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Top Performers: Obsessive Learning And Relentless Execution

by David Brock on December 31st, 2014

At one point, I wanted to get better at golf (it’s hard to be worse than I am).  I started reading a lot of “How To” books, watching videos, and taking lessons.  As I stood, club in hand, looking down at the ball, I struggled to remember:  “Keep your head down, bend your knees, keep evenly balanced, keep your back straight, shoulders level, reach straight back, keep your arm straight, watch your elbow……”  I’d always end up twisted like a pretzel, the ball would go further to the left or right than in front of me.

Sometimes, I think people trying to learn and improve their performance, in whatever discipline, face the same confusing litany of all the things they have to do simultaneously.  There’s so much too remember–often very conflicting advice and points of view.  For sales people, it may be “Do your research, what’s your opening line, be provocative, challenge, create value, be social, engage in dialog, watch body language, listen, ask questions, but teach, understand the buying process, look for buying signals, don’t forget the sales process, and don’t forget to update CRM….”  By the way, “did you get the order, can we forecast it…..”

In my unscientific observations of top performers–across all areas—sports, business, selling, entertainment, etc—I’ve a sense they have simplified the process tremendously.

Top performers, at least in my observations, tend to do two things all the time.  They are obsessive in their learning–but it’s really focused learning.  They are relentless in their execution—they don’t always succeed, but they keep showing up.

Obsessive learning, I’ve noticed this is almost a paranoia among top performers.  In preparation, they fear they may have overlooked or missed something, so they keep digging, but in a very focused manner.  If they are in sales, they want to know more about the customer they are meeting than the customer knows.  They want to understand their business, their markets, their customers, their competition, their company strategies and performance against those strategies.

They know that their power lies in their knowledge (and their ability to apply that in the situation, but I’ll come to that in a moment).  They have the goal of knowing more than the people they are meeting, whether it’s customers, colleagues, others.  Even though they know it’s impossible, they recognize knowing as much as possible better prepares them for what they are trying to achieve.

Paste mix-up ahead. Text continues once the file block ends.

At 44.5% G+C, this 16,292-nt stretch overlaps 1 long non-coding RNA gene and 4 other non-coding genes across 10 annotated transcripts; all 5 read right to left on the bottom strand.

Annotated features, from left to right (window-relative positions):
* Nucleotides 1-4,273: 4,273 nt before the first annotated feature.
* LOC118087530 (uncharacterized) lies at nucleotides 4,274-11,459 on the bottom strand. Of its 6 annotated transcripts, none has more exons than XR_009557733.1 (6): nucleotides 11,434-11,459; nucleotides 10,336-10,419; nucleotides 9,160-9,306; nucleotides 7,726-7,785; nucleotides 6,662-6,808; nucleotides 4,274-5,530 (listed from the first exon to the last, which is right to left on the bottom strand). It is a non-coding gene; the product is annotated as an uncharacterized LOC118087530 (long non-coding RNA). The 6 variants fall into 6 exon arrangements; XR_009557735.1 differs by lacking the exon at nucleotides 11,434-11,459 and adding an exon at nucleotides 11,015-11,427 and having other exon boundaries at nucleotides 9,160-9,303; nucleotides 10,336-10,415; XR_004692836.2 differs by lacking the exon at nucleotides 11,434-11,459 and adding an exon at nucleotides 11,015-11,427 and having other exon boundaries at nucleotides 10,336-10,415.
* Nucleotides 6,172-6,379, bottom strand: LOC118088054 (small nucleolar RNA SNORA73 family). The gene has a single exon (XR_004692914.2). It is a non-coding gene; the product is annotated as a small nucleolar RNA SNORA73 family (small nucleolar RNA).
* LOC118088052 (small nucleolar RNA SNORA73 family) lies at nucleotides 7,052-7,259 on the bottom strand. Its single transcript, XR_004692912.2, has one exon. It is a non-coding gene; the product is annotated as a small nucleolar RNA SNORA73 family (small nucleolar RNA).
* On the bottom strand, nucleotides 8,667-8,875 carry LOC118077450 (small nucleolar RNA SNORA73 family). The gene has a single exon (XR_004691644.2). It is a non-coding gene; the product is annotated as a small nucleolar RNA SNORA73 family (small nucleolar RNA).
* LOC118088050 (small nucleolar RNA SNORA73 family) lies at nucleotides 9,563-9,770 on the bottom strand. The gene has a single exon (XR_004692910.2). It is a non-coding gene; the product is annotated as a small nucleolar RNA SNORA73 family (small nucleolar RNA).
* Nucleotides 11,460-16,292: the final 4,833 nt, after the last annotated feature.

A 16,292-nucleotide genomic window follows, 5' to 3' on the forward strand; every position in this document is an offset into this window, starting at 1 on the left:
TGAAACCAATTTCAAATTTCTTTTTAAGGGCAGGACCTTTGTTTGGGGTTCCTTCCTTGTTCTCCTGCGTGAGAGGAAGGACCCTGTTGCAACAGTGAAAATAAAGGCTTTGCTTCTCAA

While this may seem to contradict my earlier statements, they seem to have an instinctual sense of knowing what they need to know.  They can filter through all sorts of data and information, knowing the tidbits that are most critical for them at the moment.  So they don’t get distracted by meaningless junk.

They use their daily experience to build on their knowledge base, refining their approach to learning and building their knowledge, and re-applying it.

While I also said they are very focused about their learning–they are also seem to be very broad in what they learn.  It seems they are obsessively focused on what they need to learn to deal with the current situation–whether it’s a sales call, deal strategy, account plan, business strategy, and so forth.  But at the same time, they are curious and learn a lot from a lot of disciplines.  It helps them keep fresh, get new ideas, try different approaches, to be creative and innovate.

So you see them reading a lot of stuff, not just books/blogs on selling, marketing, or business.  They read history, economics, fiction, biographies.  They meet people in different professions, different industries.  They are eclectic in their tastes in music, art, food.  They have interests and hobbies outside their profession.  It’s part of their “system” for obsessively learning and collecting knowledge they can apply in achieving their goals.  Some of us call this being well rounded, but they are very purposeful in what they do.

 Relentless execution.  Top performers are obsessive in their learning because the are very goal directed.  Their learning is purposeful and intended to help them achieve their goals.  Their goal is not just to be the most knowledgeable person in the room/conversation, but to achieve something.  Whether it’s to incite a customer to change, gain support for an initiative within their own organization, build or grow a business, they leverage knowledge in execution.